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Carlton Fields and FEMA Catapult NFIP to $2.12 Billion of Reinsurance Protection With New CAT Bond

Reinsurance   |   May 27, 2019
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The Federal Emergency Management Agency (FEMA) recently secured a $300 million reinsurance placement for its National Flood Insurance Program (NFIP) through the issuance of its second catastrophe bond with global reinsurance firm Hannover Re. This placement builds on FEMA’s first venture into the insurance-linked securities (ILS) market last summer, and a traditional reinsurance placement earlier this year, giving FEMA more than $2 billion of in-force reinsurance protection. Carlton Fields represented FEMA in both capital market placements.

Catastrophe bonds are risk-linked securities used to transfer major natural disaster risk to investors. They emerged in the mid-1990s, after the damage caused by Hurricane Andrew left insurance companies and the reinsurance market high and dry. Since then, natural disasters have become more frequent, and more costly, forcing insurers and reinsurers to re-evaluate their risk exposure and find new sources of capital. For investors looking to diversify risk, catastrophe bonds were seen as a gift from Mother Nature as one of the few asset classes uncorrelated to the global financial markets.

With more than 35 years of reinsurance experience, Carlton Fields attorney Robert Shapiro is capitalizing on this niche asset class. In addition to advising on traditional reinsurance placements, Shapiro has represented Citizens Property Insurance Corp. in the issuance by Everglades Re of six catastrophe bonds since 2012, including a $1.5 billion bond, the largest catastrophe bond ever issued. In August 2018, Shapiro advised FEMA in a landmark transaction — the first U.S. flood only catastrophe bond — that secured $500 million of capital markets-backed reinsurance for the NFIP.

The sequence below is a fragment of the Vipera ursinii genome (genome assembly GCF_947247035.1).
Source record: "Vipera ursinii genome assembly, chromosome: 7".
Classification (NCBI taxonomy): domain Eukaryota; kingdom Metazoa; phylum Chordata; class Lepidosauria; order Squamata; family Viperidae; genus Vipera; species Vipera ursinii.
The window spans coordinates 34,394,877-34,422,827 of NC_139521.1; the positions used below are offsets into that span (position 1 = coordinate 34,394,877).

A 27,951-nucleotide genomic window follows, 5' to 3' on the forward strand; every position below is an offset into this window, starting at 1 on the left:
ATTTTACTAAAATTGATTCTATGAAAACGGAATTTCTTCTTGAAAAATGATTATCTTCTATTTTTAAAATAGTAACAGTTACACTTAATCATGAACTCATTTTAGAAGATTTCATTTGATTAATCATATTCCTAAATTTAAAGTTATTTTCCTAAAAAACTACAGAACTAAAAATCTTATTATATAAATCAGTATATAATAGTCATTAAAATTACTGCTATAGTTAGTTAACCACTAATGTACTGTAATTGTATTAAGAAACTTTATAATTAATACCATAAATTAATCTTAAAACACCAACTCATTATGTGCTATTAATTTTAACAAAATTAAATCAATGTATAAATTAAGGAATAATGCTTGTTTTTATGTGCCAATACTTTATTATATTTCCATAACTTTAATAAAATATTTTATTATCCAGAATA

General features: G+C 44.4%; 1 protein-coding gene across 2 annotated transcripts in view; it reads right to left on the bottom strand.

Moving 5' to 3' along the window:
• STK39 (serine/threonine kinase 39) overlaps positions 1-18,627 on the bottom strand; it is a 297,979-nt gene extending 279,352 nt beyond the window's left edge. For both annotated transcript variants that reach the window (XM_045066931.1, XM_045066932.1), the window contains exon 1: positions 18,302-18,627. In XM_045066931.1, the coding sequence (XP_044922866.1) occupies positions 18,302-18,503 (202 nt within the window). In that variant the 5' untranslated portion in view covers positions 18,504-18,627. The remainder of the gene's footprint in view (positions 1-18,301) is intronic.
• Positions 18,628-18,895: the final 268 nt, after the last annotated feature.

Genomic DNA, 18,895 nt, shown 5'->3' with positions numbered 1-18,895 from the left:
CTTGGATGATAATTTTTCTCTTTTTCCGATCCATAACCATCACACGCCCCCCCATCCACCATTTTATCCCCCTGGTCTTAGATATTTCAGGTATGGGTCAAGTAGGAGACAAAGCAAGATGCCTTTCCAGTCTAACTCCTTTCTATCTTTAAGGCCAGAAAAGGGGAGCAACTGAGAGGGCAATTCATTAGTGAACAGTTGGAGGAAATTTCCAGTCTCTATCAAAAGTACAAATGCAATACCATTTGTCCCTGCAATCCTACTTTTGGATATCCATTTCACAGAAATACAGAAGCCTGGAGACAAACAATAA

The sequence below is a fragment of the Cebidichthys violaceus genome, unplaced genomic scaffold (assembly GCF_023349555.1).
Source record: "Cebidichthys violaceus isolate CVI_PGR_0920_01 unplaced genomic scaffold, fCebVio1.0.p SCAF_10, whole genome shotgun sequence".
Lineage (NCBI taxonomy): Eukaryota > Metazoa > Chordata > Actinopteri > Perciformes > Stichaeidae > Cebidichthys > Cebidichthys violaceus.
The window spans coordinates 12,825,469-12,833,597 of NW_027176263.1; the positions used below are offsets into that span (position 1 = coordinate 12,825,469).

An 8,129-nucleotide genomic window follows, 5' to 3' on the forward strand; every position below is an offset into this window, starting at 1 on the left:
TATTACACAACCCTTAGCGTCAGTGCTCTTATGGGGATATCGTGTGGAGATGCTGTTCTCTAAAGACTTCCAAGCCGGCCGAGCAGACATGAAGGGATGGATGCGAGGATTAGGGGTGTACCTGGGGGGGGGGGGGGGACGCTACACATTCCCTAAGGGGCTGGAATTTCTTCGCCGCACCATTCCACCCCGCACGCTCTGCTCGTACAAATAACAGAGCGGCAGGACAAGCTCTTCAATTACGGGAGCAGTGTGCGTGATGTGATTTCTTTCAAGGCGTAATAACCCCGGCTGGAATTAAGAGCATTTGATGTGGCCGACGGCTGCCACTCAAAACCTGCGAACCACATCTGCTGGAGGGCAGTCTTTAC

Less than a year later, and following positive reception from ILS investors, FEMA again turned to Shapiro for its return to the capital markets. The $300 million three-year reinsurance agreement, effective April 16, 2019, is structured to cover 2.5 percent of losses between $6 billion and $8 billion, and 12.5 percent of losses between $8 billion and $10 billion.

Shapiro’s approach is steered by his commitment to client service, a core value of the firm. Catastrophe bonds require detailed analysis and are inherently document-intensive. Shapiro reviewed reams of documents and flood policies and worked with FEMA officials and investment bankers to ensure accuracy and compliance with securities laws and regulations. In addition, he made himself available 24/7 to address agency employee questions and concerns, advise on compliance with relevant laws, and propose revisions to documents to advance FEMA’s goals.

“At the end of the day, being responsive was the most important factor in my relationship with FEMA and in making this transaction successful,” Shapiro said. Understanding the client’s business can’t be overstated either, Shapiro added, as his dedication to a transaction is often mirrored in his clients. “Seeing what FEMA did and how hard they worked, I give them great credit for that.”

Shapiro’s legal strategy involved balancing risk-management and loyalty to the client. “When advising on an issue, I presented both sides to FEMA to help them decide, and then I would advise ‘here’s what would be in your best interest and here’s why.’ I didn’t just give them one side of the story.” And, as with the weather or the market, Shapiro isn’t deterred by circumstances outside his control, focusing instead on what is: doing the work and doing it right, always in the favor of the client.


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